In Outlaw Christian, Jacqueline A. Bussie says that the Christian church has an unwritten rule about doubt.
Law #2: Don’t doubt. Doubt is faith’s opposite, and is therefore sinful.
Bussie writes, “Why do the faith-laws prohibit doubt? Probably because doubt is a confession of our uncertainty. Uncertainty is shameful— a sign of ignorance. Ignorance is weakness, and all weakness is bad. Therefore, doubt is shameful and weak. Certainty, on the other hand, makes us feel comfortable, fearless, in control, and self-sufficient.”
Christianity is a journey. It has ups and downs. Along the way, there is increased growth in several areas, but comfort, control and self-sufficiency are not among them.
Three thoughts about doubt.
- It’s honest.
- It leaves room for mystery and paradox.
- It’s essential to the process of thinking deeply.
I want a relationship with God that is honest, even raw, in which I don’t need an answer for every mystery. In fact, I want words that let me wrestle with paradoxes and yet hold on to a strong faith. When I come to God, I want to think. I don’t just accept what people say or what people think the Bible says. I want to doubt.
It’s not that I doubt God, rather I doubt people’s assumptions about God and church. I even doubt my own assumptions. I hold my own understanding loosely, so that I remain teachable.
The church is going through a transition; some call it a Reformation. More and more people are leaving the organized church. I wonder if this move is from a desire for more authentic faith, not less. The old ways of thinking and interpretation may not serve us now. During this transition, we will experience a lot of change:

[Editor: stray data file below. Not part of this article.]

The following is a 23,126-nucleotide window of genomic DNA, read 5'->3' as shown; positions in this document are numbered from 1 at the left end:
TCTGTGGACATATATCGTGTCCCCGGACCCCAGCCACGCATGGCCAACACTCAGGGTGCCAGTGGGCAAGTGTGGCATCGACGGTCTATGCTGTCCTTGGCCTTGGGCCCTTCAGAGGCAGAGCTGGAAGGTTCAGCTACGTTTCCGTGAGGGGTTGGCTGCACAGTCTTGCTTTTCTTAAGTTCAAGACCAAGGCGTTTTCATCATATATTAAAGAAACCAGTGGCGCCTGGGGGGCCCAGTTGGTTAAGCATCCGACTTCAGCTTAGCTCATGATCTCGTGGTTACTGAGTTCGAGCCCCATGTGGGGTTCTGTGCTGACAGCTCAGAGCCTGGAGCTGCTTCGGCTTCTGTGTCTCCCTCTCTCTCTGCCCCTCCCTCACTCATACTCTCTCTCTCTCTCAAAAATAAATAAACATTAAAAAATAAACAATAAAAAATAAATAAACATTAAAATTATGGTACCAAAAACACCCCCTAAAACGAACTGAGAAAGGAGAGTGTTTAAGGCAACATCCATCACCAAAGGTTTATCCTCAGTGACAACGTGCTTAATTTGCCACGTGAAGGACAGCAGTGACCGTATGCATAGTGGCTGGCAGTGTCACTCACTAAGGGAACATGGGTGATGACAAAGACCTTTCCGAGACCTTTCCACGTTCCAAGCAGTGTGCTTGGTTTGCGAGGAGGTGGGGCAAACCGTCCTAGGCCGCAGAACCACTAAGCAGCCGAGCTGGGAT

The essence of my philosophy regarding change is this:
- Change takes you to a place you have never been before.
- Assume that what you know may not serve you in the new place.
- Being humble and teachable is the only way to explore the new.
- If you don’t become pliable, you might miss the new move of God.
Doubt is especially useful when you are going through a transition. My heart longs for change. I want to welcome the new move of God, so I doubt. Where we have been in the last 50 to 500 years may not serve us now.
People who doubt are seekers. Certainty’s pitfall is that it can close us off from the views of other people, sometimes even to the point of being unable to listen to them. Jacqueline A. Bussie
A refreshing wind is blowing through people of faith. A sensible discontentment is growing among us mixed with anticipation and excitement.
Change is coming.
A refreshing wind is blowing away the shadows and revealing a grotesque and toxic infrastructure. More than ever we need to question our assumptions.
Leave a comment. I would love to hear what you think.
©2017 Belinda Perez McDanel